fig


fig
fig (n.) early 13c., from O.Fr. figue (12c.), from O.Prov. figa, from V.L. *fica, from L. ficus "fig tree, fig," from a pre-I.E. Mediterranean language, possibly Semitic (Cf. Phoenician pagh "half-ripe fig"). A reborrowing of a word that had been taken directly from Latin as O.E. fic.
The insulting sense of the word in Shakespeare, etc. (A fig for ...) is 1570s, in part from fig as "small, valueless thing," but also from Greek and Italian use of their versions of the word as slang for "cunt," apparently because of how a ripe fig looks when split open [Rawson, Weekley]. Giving the fig (Fr. faire la figue, Sp. dar la higa) was an indecent gesture of ancient provenance, made by putting the thumb between two fingers or into the mouth, with the intended effect of the modern gesture of "flipping the bird" (see BIRD (Cf. bird) (3)). See SYCOPHANT (Cf. sycophant). Use of fig leaf in figurative sense of "flimsy disguise" (1550s) is from Gen. iii:7.

Etymology dictionary. 2014.

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  • Fig — (f[i^]g), n. [F. figue the fruit of the tree, Pr. figa, fr. L. ficus fig tree, fig. Cf. {Fico}.] 1. (Bot.) A small fruit tree ({Ficus Carica}) with large leaves, known from the remotest antiquity. It was probably native from Syria westward to the …   The Collaborative International Dictionary of English

  • FIG — (Heb. תְּאֵנָה, te enah), one of the seven species with which Ereẓ Israel was blessed (Deut. 8:8). It is mentioned in the Bible 16 times together with the vine as the most important of the country s fruit. The saying every man under his vine and… …   Encyclopedia of Judaism

  • fig — fig1 [fig] n. [ME fige < OFr < VL * fica, for L ficus, fig tree, fig] 1. the hollow, pear shaped false fruit (syconium) of the fig tree, with sweet, pulpy flesh containing numerous tiny, seedlike true fruits (achenes) 2. any of a genus… …   English World dictionary

  • fig — [ fıg ] noun count a soft fruit with purple or green skin and a lot of small seeds inside. It grows on a fig tree. not give a fig about/for something BRITISH INFORMAL OLD FASHIONED to not care at all about something not worth a fig worth nothing …   Usage of the words and phrases in modern English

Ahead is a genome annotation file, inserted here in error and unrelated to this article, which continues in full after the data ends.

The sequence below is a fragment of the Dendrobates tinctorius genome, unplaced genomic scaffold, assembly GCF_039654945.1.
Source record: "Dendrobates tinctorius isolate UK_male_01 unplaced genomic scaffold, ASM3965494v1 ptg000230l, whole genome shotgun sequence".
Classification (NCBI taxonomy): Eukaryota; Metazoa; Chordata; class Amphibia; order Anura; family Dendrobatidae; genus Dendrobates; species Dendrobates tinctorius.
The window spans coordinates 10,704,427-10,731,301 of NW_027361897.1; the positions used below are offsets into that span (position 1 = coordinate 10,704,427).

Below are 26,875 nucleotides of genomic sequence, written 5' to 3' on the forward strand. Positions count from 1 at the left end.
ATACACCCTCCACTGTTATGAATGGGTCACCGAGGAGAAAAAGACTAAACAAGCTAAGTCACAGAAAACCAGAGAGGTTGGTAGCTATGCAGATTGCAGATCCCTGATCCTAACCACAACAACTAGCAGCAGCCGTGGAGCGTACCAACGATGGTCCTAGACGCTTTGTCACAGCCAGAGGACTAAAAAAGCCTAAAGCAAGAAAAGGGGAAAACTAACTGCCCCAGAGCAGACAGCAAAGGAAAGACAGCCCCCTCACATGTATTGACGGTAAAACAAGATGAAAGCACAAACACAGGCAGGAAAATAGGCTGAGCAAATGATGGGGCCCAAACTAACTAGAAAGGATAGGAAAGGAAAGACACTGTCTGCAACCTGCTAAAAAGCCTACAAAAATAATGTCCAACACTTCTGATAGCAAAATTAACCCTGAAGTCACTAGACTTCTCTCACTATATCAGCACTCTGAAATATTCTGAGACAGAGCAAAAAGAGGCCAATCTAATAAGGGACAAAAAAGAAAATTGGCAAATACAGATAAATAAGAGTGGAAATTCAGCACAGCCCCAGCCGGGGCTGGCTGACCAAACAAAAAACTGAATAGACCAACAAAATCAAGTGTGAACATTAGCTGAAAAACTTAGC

• fig — Ⅰ. fig [1] ► NOUN ▪ a soft pear shaped fruit with sweet dark flesh and many small seeds. ● not give (or care) a fig Cf. ↑not give a fig ORIGIN Old French figue from Latin ficus. Ⅱ …   English terms dictionary

  • Fig — Fig, v. t. [See {Fico}, {Fig}, n.] 1. To insult with a fico, or contemptuous motion. See {Fico}. [Obs.] [1913 Webster] When Pistol lies, do this, and fig me like The bragging Spaniard. Shak. [1913 Webster] 2. To put into the head of, as something …   The Collaborative International Dictionary of English

  • fig — [fıg] n [Date: 1200 1300; : Old French; Origin: figue, from Latin ficus] 1.) a soft sweet fruit with a lot of small seeds, often eaten dried, or the tree on which this fruit grows 2.) not give a fig/not care a fig (about/for sth/sb) old fashioned …   Dictionary of contemporary English

  • fig — [fıg] n [Date: 1200 1300; : Old French; Origin: figue, from Latin ficus] 1.) a soft sweet fruit with a lot of small seeds, often eaten dried, or the tree on which this fruit grows 2.) not give a fig/not care a fig (about/for sth/sb) old fashioned …   Dictionary of contemporary English

  • Fig — Fig, n. Figure; dress; array. [Colloq.] [1913 Webster] Were they all in full fig, the females with feathers on their heads, the males with chapeaux bras? Prof. Wilson. [1913 Webster] …   The Collaborative International Dictionary of English

  • fig. — fig. UK US noun [C] ► WRITTEN ABBREVIATION for FIGURE(Cf. ↑figure) noun: »The model used in his reflection (see fig. 1, p. 40) captures the act of composing as many of us recognize it …   Financial and business terms


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